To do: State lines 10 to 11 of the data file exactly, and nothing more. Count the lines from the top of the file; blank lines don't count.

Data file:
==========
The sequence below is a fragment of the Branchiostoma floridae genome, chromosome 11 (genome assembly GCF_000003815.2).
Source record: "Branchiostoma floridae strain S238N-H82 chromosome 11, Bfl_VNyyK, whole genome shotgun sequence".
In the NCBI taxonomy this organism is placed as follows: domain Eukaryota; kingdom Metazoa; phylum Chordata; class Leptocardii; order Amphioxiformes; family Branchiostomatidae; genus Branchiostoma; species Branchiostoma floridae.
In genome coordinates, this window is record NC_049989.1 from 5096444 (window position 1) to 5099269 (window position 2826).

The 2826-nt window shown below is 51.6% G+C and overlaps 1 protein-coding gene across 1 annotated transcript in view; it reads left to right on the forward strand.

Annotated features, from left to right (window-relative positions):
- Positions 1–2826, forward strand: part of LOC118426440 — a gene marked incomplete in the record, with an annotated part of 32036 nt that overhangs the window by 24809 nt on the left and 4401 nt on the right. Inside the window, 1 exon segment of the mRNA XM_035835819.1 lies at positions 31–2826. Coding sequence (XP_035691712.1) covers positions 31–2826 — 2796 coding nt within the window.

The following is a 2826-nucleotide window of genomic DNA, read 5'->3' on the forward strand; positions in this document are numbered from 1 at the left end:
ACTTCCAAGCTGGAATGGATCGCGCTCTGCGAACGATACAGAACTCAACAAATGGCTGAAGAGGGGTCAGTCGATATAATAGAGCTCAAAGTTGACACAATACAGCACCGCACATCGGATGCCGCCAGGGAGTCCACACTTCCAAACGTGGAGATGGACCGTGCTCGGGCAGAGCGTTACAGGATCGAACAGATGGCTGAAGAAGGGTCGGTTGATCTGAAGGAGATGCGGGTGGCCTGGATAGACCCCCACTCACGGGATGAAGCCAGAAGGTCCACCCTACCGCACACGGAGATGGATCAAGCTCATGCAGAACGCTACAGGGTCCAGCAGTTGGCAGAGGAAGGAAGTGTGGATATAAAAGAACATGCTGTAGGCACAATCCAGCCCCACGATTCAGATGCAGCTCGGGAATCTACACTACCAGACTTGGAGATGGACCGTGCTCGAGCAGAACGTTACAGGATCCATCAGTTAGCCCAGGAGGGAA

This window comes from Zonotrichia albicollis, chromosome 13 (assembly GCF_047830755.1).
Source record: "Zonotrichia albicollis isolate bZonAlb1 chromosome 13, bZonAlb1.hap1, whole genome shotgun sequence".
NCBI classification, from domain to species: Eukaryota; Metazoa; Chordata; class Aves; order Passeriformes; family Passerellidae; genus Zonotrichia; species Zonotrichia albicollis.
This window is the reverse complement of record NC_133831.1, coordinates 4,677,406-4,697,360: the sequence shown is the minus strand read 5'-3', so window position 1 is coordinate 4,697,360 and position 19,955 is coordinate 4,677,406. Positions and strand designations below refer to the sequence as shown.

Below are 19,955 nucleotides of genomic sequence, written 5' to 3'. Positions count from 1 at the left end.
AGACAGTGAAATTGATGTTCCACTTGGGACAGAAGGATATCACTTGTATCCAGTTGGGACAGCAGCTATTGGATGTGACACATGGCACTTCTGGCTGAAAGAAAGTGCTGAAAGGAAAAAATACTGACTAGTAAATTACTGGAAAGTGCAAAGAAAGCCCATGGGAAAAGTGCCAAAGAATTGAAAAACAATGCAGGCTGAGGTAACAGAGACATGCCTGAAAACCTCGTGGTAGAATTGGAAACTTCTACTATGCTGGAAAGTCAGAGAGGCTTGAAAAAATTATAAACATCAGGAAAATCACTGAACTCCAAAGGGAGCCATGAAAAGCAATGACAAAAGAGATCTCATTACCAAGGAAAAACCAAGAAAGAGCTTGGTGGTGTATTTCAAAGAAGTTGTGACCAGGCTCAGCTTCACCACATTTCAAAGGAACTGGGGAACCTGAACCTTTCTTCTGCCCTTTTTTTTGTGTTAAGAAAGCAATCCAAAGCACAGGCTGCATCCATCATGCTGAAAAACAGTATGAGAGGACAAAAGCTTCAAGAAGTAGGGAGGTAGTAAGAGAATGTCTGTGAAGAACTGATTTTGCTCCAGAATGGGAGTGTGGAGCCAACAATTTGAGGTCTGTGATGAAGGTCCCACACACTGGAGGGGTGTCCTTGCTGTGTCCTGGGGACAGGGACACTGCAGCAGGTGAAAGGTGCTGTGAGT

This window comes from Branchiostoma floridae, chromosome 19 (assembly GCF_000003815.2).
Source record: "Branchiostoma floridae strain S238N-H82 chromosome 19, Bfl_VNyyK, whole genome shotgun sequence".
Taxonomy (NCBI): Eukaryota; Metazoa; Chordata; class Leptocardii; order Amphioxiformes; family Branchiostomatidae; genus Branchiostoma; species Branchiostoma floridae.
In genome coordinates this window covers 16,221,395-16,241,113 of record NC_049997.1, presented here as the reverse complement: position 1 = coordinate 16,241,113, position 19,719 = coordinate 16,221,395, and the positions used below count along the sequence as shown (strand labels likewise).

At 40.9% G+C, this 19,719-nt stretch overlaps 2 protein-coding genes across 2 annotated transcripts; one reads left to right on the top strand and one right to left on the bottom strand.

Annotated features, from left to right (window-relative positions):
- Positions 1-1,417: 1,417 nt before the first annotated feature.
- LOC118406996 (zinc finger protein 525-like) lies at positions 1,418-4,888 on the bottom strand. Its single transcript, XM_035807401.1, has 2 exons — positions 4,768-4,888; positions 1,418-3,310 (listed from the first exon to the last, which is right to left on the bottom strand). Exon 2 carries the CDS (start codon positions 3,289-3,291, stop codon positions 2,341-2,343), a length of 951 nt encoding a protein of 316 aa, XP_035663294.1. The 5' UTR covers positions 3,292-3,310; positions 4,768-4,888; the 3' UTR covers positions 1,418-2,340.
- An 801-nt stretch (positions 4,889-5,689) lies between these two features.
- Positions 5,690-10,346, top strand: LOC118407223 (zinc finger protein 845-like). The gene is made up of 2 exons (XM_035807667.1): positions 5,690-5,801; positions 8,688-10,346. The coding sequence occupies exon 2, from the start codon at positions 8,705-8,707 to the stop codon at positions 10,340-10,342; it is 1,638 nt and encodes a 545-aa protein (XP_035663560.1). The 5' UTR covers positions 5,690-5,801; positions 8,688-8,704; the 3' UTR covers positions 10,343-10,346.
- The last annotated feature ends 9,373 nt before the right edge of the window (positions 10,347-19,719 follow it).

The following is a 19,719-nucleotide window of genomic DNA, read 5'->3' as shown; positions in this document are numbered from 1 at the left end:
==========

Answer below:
This window comes from Zonotrichia albicollis, chromosome 13 (assembly GCF_047830755.1).
Source record: "Zonotrichia albicollis isolate bZonAlb1 chromosome 13, bZonAlb1.hap1, whole genome shotgun sequence".